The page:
The Australian Energy Market Commission is calling for stakeholder feedback on the potential for establishing a new market for essential system services that are needed to support the power system as it transitions to net zero. 

An 'Operational Security Mechanism' (OSM) would value, procure and schedule the security services in the National Electricity Market (NEM) that we need to stabilise the grid, minimising the risk of blackouts. 

AEMC Chair Anna Collyer said the work is about keeping the system in balance and ensuring the system has the right amount of security services in the right places.  

“It’s also about getting the balance right for each type of service – examining the best way to procure and dispatch that particular service to maximise the long-term value for consumers,” Ms Collyer said. 

Security services were previously provided at sufficient levels, generally as a by-product of thermal generation – such as inertia and system strength. However, one of the consequences of the rapid transition to renewables is the reduction in the synchronous generation which provide these services to the system.  

As a result, the Australian Energy Market Operator (AEMO) has increasingly had to intervene to procure some of these services, where there may be 'missing markets'. Directions were designed only as a last resort measure if the market couldn’t dispatch itself in a way that was secure.   

Ms Collyer, says new inverter-based resources (IBR) such as wind, solar and battery storage, can provide some of these services, and in the future may be able to provide more, but currently require clear signals as to what and how much, we require. 

“Flexible and fit-for-purpose arrangements for system security need to be developed and implemented in time to help the system adapt and to address security challenges as soon as they emerge,” she said. 

“The OSM would implement a mechanism that has a more efficient way of managing system security today, as well as helping set us up, so we are better prepared for the future. 

Since publishing the directions paper, the AEMC has considered stakeholder feedback, in addition to taking on board advice from AEMO and the AER. We have endeavoured to design a mechanism that incorporates the following:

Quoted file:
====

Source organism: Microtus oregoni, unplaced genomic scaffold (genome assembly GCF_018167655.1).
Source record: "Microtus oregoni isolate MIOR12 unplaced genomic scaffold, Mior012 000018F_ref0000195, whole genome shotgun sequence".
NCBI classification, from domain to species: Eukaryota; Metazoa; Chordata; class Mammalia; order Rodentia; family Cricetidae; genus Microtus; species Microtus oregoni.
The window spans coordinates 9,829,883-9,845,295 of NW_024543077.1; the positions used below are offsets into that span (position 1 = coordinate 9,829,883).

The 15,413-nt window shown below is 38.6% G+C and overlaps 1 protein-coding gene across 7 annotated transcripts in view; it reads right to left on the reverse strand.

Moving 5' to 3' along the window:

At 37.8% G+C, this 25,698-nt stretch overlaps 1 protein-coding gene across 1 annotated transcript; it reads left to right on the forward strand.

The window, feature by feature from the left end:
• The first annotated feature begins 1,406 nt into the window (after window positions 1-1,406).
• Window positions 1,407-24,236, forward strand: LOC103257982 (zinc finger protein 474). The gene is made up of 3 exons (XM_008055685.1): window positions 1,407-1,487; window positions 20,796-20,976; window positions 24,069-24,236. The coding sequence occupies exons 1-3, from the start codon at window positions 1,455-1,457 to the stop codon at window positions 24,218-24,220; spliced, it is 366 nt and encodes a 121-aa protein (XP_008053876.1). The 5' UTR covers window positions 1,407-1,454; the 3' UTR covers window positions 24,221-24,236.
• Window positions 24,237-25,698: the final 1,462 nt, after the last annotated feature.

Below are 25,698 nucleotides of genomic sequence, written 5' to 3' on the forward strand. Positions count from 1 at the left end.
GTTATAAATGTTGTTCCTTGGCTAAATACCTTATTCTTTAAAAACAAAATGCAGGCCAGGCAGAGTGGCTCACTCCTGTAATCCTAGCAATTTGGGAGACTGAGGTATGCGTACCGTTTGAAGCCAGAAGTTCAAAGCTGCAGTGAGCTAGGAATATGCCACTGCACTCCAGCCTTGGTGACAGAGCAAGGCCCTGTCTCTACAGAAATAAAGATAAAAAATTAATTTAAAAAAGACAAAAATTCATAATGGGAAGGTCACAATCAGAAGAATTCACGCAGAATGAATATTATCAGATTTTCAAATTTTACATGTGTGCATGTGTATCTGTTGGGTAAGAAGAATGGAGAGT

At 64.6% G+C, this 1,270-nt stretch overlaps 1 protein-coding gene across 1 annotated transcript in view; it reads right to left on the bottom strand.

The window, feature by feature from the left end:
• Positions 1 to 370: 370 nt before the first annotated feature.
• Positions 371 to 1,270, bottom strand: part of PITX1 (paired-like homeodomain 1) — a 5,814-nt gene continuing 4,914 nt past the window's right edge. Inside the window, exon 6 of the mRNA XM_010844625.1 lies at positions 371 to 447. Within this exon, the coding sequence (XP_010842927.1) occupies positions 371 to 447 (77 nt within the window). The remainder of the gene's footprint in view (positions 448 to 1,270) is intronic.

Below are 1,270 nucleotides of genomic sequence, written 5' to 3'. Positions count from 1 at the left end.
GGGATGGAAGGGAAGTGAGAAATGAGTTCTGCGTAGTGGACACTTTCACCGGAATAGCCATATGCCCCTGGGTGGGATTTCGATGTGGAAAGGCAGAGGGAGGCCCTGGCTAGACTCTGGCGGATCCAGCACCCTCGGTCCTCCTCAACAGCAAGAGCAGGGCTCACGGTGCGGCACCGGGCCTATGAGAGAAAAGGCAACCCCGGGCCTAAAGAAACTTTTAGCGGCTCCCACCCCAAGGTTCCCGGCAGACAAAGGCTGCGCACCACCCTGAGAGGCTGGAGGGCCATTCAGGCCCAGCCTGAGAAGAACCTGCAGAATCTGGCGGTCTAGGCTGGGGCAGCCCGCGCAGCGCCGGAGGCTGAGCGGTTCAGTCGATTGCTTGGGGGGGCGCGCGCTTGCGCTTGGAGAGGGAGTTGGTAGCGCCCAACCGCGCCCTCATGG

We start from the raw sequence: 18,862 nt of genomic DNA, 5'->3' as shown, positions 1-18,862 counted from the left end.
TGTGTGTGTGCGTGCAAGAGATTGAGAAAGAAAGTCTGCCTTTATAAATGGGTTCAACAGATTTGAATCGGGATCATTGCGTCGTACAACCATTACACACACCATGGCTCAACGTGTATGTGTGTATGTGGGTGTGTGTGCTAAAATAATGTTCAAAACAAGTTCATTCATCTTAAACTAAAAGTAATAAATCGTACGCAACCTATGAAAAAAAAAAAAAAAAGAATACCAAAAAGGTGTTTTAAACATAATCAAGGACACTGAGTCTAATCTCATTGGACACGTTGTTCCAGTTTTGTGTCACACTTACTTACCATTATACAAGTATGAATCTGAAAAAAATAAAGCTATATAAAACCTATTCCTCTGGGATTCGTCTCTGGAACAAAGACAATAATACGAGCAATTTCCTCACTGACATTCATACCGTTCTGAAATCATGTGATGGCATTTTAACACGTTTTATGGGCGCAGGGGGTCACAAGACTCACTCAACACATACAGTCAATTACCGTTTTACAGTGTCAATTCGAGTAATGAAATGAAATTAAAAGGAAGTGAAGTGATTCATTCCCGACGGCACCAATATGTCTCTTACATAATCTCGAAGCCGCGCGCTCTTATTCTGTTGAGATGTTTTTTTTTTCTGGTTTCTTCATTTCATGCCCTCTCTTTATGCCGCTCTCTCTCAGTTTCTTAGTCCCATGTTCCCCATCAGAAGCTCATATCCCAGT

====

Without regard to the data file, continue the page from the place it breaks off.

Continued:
• scheduling would occur as close to real-time as practicable, minimising any inefficiencies 
  • security services would be scheduled alongside the real-time spot market, with outcomes from the mechanism co-optimised in real time with the energy market 
  • transparency would be a core design principle of the mechanism, providing technology-neutral investment, retirement and operational signals to new and current market participants; and 
  • flexibility and adaptability would be built into the mechanism, and as services are unbundled, the mechanism should move towards procuring services closer to real-time.

The OSM would work alongside other existing and proposed reforms to contribute to the long-term vision for managing power system security: 

  • In the near-term, an OSM would be a more efficient tool than directions for managing the security of the system  
  • In the medium-term, an OSM would provide a way of explicitly valuing security services and improving market outcomes while also encouraging efficient investment 
  • In the long-term, an OSM would facilitate the transition to unbundled services by encouraging new investment and innovation as well as improving how we understand and achieve a secure power system.  

Written submissions on the recommended draft rules are open until Thursday 17 November 2022.   

Come join one of our online conversations:

Visit the project page for more information and contact details. 

Media: Jessica Rich, 0459 918 964 or email us.